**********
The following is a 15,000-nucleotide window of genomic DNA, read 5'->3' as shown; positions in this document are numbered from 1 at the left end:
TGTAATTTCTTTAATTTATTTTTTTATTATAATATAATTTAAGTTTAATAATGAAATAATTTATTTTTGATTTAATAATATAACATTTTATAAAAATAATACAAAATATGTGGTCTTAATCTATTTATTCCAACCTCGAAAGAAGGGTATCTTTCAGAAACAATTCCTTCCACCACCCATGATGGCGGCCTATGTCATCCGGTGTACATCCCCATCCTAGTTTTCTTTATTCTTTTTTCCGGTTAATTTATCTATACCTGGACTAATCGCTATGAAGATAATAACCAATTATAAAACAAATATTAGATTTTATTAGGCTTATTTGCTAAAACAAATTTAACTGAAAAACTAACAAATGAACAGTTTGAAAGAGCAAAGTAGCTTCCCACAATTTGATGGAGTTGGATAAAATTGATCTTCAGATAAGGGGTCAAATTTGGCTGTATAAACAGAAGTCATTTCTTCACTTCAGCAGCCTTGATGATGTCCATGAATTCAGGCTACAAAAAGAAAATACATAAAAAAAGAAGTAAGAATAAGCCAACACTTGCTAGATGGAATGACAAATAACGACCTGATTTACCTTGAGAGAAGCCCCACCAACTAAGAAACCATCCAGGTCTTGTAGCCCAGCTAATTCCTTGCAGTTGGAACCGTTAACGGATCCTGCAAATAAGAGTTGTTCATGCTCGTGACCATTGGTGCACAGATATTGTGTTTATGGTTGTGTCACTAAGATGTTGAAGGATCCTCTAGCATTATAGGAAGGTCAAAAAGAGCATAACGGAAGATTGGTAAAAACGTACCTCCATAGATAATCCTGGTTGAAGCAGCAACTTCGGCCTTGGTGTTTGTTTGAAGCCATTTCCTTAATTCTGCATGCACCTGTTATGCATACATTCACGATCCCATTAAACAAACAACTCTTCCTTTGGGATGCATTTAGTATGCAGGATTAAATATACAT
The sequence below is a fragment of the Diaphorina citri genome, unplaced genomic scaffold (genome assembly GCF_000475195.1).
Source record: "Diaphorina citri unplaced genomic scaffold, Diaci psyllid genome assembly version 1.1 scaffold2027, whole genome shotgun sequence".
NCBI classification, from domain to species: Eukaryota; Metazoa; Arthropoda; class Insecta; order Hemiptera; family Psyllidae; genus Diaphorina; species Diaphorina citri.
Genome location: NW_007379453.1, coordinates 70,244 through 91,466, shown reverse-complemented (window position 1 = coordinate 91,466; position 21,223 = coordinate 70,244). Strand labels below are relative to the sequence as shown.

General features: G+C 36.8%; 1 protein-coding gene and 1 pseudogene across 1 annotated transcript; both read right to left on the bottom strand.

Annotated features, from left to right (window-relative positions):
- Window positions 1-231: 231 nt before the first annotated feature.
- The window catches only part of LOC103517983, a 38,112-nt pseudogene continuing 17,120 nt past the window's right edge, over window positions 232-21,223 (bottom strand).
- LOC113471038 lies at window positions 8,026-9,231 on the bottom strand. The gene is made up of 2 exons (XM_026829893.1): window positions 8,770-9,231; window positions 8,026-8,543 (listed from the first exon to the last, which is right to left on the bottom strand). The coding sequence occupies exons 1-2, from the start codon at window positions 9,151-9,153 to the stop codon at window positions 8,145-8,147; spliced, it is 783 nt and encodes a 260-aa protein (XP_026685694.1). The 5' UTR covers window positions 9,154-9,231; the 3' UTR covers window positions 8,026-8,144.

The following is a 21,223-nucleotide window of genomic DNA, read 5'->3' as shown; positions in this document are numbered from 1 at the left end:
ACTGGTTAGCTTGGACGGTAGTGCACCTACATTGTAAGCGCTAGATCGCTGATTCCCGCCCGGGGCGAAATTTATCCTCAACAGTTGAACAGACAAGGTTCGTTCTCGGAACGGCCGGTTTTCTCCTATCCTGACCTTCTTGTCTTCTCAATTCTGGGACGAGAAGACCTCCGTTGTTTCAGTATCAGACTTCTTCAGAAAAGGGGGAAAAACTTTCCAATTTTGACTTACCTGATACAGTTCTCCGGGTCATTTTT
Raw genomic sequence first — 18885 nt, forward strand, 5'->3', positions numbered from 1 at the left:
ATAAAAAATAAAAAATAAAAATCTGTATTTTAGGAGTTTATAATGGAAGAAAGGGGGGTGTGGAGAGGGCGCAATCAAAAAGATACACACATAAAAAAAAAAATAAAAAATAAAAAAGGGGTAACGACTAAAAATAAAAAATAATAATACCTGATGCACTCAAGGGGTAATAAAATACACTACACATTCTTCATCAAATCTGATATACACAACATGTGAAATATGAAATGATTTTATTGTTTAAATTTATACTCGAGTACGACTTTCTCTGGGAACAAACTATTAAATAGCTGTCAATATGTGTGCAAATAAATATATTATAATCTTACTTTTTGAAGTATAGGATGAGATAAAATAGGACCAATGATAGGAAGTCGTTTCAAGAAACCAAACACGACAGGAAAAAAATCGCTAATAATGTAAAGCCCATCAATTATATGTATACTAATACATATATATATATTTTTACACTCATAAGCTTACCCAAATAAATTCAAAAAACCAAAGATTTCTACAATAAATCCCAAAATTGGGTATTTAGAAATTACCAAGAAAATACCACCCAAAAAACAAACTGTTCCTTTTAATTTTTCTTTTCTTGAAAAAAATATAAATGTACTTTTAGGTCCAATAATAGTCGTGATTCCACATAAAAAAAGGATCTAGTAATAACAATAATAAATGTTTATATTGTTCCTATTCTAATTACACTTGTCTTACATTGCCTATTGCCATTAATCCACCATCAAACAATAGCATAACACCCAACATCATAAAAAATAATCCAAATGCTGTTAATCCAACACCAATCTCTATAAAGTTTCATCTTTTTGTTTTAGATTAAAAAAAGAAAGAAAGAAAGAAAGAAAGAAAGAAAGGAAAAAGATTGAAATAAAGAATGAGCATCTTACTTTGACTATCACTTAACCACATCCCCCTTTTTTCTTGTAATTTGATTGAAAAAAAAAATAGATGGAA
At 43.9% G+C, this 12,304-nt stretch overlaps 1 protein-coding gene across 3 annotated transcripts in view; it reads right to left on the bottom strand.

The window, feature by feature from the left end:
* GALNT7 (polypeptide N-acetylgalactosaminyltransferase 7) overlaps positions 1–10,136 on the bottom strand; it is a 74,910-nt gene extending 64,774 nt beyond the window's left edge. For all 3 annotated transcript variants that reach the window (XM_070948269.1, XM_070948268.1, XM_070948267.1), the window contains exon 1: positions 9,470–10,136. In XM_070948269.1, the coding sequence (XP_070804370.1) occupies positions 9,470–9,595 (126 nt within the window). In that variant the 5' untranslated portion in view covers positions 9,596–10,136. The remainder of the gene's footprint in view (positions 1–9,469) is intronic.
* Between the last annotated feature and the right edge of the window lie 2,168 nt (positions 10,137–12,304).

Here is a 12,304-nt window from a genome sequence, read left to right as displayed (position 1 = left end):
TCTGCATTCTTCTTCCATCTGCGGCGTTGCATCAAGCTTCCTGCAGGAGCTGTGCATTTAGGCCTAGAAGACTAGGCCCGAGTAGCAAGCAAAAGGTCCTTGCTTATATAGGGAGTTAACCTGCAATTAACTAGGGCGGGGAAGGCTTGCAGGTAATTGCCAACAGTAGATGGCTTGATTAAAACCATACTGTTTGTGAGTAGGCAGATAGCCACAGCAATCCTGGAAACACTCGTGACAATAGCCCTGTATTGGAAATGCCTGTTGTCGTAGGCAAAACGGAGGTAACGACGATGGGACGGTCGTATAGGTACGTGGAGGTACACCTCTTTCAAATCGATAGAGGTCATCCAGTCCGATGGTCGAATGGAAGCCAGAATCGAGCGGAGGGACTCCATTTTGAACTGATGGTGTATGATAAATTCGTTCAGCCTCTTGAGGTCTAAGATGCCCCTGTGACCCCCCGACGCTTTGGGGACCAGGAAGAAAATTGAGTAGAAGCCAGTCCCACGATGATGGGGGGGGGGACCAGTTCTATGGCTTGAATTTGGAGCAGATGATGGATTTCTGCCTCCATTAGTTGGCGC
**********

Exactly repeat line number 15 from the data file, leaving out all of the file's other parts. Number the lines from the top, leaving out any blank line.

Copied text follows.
ATAAAAAATAAAAAATAAAAATCTGTATTTTAGGAGTTTATAATGGAAGAAAGGGGGGTGTGGAGAGGGCGCAATCAAAAAGATACACACATAAAAAAAAAAATAAAAAATAAAAAAGGGGTAACGACTAAAAATAAAAAATAATAATACCTGATGCACTCAAGGGGTAATAAAATACACTACACATTCTTCATCAAATCTGATATACACAACATGTGAAATATGAAATGATTTTATTGTTTAAATTTATACTCGAGTACGACTTTCTCTGGGAACAAACTATTAAATAGCTGTCAATATGTGTGCAAATAAATATATTATAATCTTACTTTTTGAAGTATAGGATGAGATAAAATAGGACCAATGATAGGAAGTCGTTTCAAGAAACCAAACACGACAGGAAAAAAATCGCTAATAATGTAAAGCCCATCAATTATATGTATACTAATACATATATATATATTTTTACACTCATAAGCTTACCCAAATAAATTCAAAAAACCAAAGATTTCTACAATAAATCCCAAAATTGGGTATTTAGAAATTACCAAGAAAATACCACCCAAAAAACAAACTGTTCCTTTTAATTTTTCTTTTCTTGAAAAAAATATAAATGTACTTTTAGGTCCAATAATAGTCGTGATTCCACATAAAAAAAGGATCTAGTAATAACAATAATAAATGTTTATATTGTTCCTATTCTAATTACACTTGTCTTACATTGCCTATTGCCATTAATCCACCATCAAACAATAGCATAACACCCAACATCATAAAAAATAATCCAAATGCTGTTAATCCAACACCAATCTCTATAAAGTTTCATCTTTTTGTTTTAGATTAAAAAAAGAAAGAAAGAAAGAAAGAAAGAAAGAAAGGAAAAAGATTGAAATAAAGAATGAGCATCTTACTTTGACTATCACTTAACCACATCCCCCTTTTTTCTTGTAATTTGATTGAAAAAAAAAATAGATGGAA